I tested the geometric error in my linear motion axis using a laser pointer. I moved the slider between extreme positions on the axis of travel, while applying slight moments to take up the angular “backlash” caused by radial clearance. The position of the projected beam on a surface 4845 mm away was recorded between each adjustment.

Boxway testing: recorded beam positions and analysis

The maximum lateral displacement of the laser beam was 109 mm, which corresponds to an angular error of 1.29°. This is the total side-to-side rotation, which we expect to be twice that predicted by our deterministic geometric error analysis utilizing radial clearances. For my boxway with 0.01″ of radial clearance, I predicted a sine error of 48.5 mm when measured 4845 mm away. The actual value is slightly higher than expected, which I attribute to the mistake I made in not accounting for thicknesses of adhesive layers as well as imperfect clamping during the glue up.

 

Deterministic Design of Simple Linear Motion Axis

Overview

FRDPARRC table: linear motion axis design

I plan to ultimately use this linear motion axis design in my standing desk, so the design here will be driven by broader design requirements I have in mind for the desk. I have narrowed the concepts I am considering down to some form of sliding-contact bearing, partly to minimize system cost and mechanical complexity, but more importantly to try to exploit the binding characteristics of slider bearings in creating a self-locking axis.

Error Apportionment

As seen in the FRDPARRC table, the maximum deflection I am willing to tolerate at the extreme corners of the worktop is 0.5″. This is a perceptible amount of movement, but not uncommon in portable furniture. While the first-order analysis we did in class simply summed the error contributions from bearing slop and worktop flexural deflection, I decided to distinguish between the two sources of error.

The error motion due to radial clearance in the slider bearing takes place against negligible stiffness — i.e., a tiny load applied by the user in a new direction can almost instantaneously cause the system to take up all the backlash, going “clunk” in the process. On the other hand, the load-induced deflection is resisted by the flexural stiffness of the worktop structure. There is a more or less linear mapping between load applied by the user and deflection. In my experience, this form of motion has a far smaller impact on user experience since small amounts of flexing under load are expected by most people, while the sudden “backlash” type motion creates an unnerving sense of instability. To account for this different weighting from a usability standpoint, I assigned a 80:20 split between load-induced and geometric errors.

My error apportionment spreadsheet can be viewed here.

Self-Locking Axis Analysis

One of the most important functional requirements for my standing desk is that the mechanism is self-locking, even when the drive system is de-energized. This is critical for safe and efficient operation of the system. In a screw-driven system, one way to achieve self-locking is to increase friction in the threads. The cost of increasing friction (by using a tighter thread fit class, oversizing balls for ballscrews etc.) is that a more powerful and more expensive motor is required to overcome the friction whenever the system is actuated. An alternative (reciprocity!) way to achieve self-locking is to reduce the torque required to support the design loads by specifying a leadscrew with a finer pitch. Unfortunately, there is also a tradeoff here with actuation speed, since a finer-pitched leadscrew will have to rotate through more revolutions to move the carriage by a given amount.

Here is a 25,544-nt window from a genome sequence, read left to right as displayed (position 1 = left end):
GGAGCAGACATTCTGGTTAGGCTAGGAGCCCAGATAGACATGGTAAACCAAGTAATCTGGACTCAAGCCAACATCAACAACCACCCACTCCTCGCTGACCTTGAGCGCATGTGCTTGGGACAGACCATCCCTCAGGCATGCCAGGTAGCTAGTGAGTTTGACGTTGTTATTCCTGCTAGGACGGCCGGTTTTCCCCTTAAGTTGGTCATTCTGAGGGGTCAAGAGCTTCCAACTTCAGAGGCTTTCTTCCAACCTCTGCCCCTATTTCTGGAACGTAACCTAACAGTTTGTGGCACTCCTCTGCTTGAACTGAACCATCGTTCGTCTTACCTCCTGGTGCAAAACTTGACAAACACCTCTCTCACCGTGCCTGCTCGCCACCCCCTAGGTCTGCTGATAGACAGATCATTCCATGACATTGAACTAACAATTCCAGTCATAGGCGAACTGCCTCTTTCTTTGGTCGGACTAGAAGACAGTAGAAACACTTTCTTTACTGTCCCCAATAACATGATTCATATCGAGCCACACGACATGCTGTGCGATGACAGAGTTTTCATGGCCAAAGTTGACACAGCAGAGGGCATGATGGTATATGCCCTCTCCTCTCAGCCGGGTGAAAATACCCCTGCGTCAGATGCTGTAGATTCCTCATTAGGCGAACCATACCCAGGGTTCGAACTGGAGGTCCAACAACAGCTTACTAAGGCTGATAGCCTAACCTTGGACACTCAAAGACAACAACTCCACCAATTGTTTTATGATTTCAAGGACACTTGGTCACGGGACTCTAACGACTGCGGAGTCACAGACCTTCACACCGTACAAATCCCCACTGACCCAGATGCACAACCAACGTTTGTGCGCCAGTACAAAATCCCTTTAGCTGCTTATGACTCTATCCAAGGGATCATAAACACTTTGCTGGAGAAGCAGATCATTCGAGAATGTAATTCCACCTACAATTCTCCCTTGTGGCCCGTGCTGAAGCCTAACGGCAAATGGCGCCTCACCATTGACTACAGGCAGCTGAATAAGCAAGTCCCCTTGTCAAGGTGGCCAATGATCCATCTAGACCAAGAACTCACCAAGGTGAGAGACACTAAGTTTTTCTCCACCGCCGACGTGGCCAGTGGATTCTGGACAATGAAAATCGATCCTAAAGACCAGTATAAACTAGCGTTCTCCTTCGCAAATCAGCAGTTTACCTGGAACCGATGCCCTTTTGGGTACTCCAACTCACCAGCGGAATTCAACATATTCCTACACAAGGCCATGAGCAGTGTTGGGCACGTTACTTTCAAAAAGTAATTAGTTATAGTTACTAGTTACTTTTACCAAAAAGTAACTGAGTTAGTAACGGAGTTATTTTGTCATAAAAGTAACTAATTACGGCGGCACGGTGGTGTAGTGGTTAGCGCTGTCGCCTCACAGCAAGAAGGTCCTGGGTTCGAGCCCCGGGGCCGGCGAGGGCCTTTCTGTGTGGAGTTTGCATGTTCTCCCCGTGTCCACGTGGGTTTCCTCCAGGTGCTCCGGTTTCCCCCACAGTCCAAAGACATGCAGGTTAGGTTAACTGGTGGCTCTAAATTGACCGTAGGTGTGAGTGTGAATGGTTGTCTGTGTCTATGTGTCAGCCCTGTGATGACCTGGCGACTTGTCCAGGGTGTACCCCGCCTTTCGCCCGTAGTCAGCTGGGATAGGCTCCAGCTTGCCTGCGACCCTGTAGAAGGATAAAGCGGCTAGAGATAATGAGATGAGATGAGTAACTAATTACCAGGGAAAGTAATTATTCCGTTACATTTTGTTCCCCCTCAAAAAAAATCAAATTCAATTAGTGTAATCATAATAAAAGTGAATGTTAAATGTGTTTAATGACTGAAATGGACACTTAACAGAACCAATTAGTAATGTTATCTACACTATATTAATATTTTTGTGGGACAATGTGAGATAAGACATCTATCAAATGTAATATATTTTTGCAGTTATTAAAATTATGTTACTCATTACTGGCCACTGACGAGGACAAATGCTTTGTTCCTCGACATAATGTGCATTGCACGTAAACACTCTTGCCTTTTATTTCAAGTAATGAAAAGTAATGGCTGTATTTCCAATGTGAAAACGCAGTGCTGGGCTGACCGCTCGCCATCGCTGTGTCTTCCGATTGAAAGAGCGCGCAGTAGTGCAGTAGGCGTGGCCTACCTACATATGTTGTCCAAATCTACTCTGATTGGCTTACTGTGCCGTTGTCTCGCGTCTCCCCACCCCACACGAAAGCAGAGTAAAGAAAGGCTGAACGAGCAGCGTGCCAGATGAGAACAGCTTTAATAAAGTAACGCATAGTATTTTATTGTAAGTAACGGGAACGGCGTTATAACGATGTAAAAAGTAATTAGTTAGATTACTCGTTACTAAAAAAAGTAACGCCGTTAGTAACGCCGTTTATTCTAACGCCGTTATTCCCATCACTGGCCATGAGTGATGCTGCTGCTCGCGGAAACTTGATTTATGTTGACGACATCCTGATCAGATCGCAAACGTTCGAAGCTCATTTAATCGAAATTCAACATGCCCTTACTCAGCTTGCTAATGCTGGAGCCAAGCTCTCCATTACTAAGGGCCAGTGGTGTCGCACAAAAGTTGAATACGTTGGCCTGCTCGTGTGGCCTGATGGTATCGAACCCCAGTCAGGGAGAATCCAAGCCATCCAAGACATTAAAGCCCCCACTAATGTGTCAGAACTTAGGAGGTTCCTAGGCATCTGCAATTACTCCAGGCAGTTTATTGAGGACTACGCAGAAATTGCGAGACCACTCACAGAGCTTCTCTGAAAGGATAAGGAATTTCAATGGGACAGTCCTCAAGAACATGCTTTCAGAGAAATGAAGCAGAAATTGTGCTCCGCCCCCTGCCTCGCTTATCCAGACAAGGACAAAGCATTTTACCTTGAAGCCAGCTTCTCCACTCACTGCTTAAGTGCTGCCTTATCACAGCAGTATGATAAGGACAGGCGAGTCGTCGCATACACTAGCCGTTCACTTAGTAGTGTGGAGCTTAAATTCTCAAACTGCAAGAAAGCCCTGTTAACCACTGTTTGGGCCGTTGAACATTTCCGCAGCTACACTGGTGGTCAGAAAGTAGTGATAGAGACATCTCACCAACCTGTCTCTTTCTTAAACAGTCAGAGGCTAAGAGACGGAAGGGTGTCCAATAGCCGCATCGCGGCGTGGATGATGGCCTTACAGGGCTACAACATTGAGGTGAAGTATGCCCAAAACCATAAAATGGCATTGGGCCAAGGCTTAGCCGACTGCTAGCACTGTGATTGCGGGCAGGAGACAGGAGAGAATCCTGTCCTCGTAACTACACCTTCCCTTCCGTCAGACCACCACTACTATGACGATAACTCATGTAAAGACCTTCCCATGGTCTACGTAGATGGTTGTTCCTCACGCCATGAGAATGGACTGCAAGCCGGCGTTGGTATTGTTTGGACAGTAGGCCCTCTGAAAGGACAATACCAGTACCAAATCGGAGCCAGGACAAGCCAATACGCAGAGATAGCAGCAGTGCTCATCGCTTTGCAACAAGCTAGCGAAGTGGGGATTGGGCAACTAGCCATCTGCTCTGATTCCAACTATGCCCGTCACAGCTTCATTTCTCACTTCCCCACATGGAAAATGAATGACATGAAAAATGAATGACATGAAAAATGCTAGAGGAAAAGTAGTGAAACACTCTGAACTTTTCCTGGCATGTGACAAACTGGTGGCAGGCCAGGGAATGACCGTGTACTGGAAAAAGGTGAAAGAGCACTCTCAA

I have decided to focus my efforts this week on utilizing the usually undesirable binding behavior of sliding linear bearings to produce a linear motion axis with self-locking capabilities. Intuitively, the jamming of sliding bearings is associated with rotation caused by loads acting away from the center-of-friction, which means that it can be “switched” on an off by an applied moment. Since the linear motion axis will most likely be placed along an edge of the tabletop (as opposed to through the middle), the dead load associated with the tabletop structure and things piled on top is inherently off-center. There is a chance, then, that this concept will work. The above pages from my notebook contain my analysis to verify this intuition. From this analysis, it appears that it is workable. My next step is to consolidate this analysis in a spreadsheet and try out several what-if scenarios to determine whether (and if so, by how much?) it improves upon a conventional self-locking design that relies on friction torque in the leadscrew.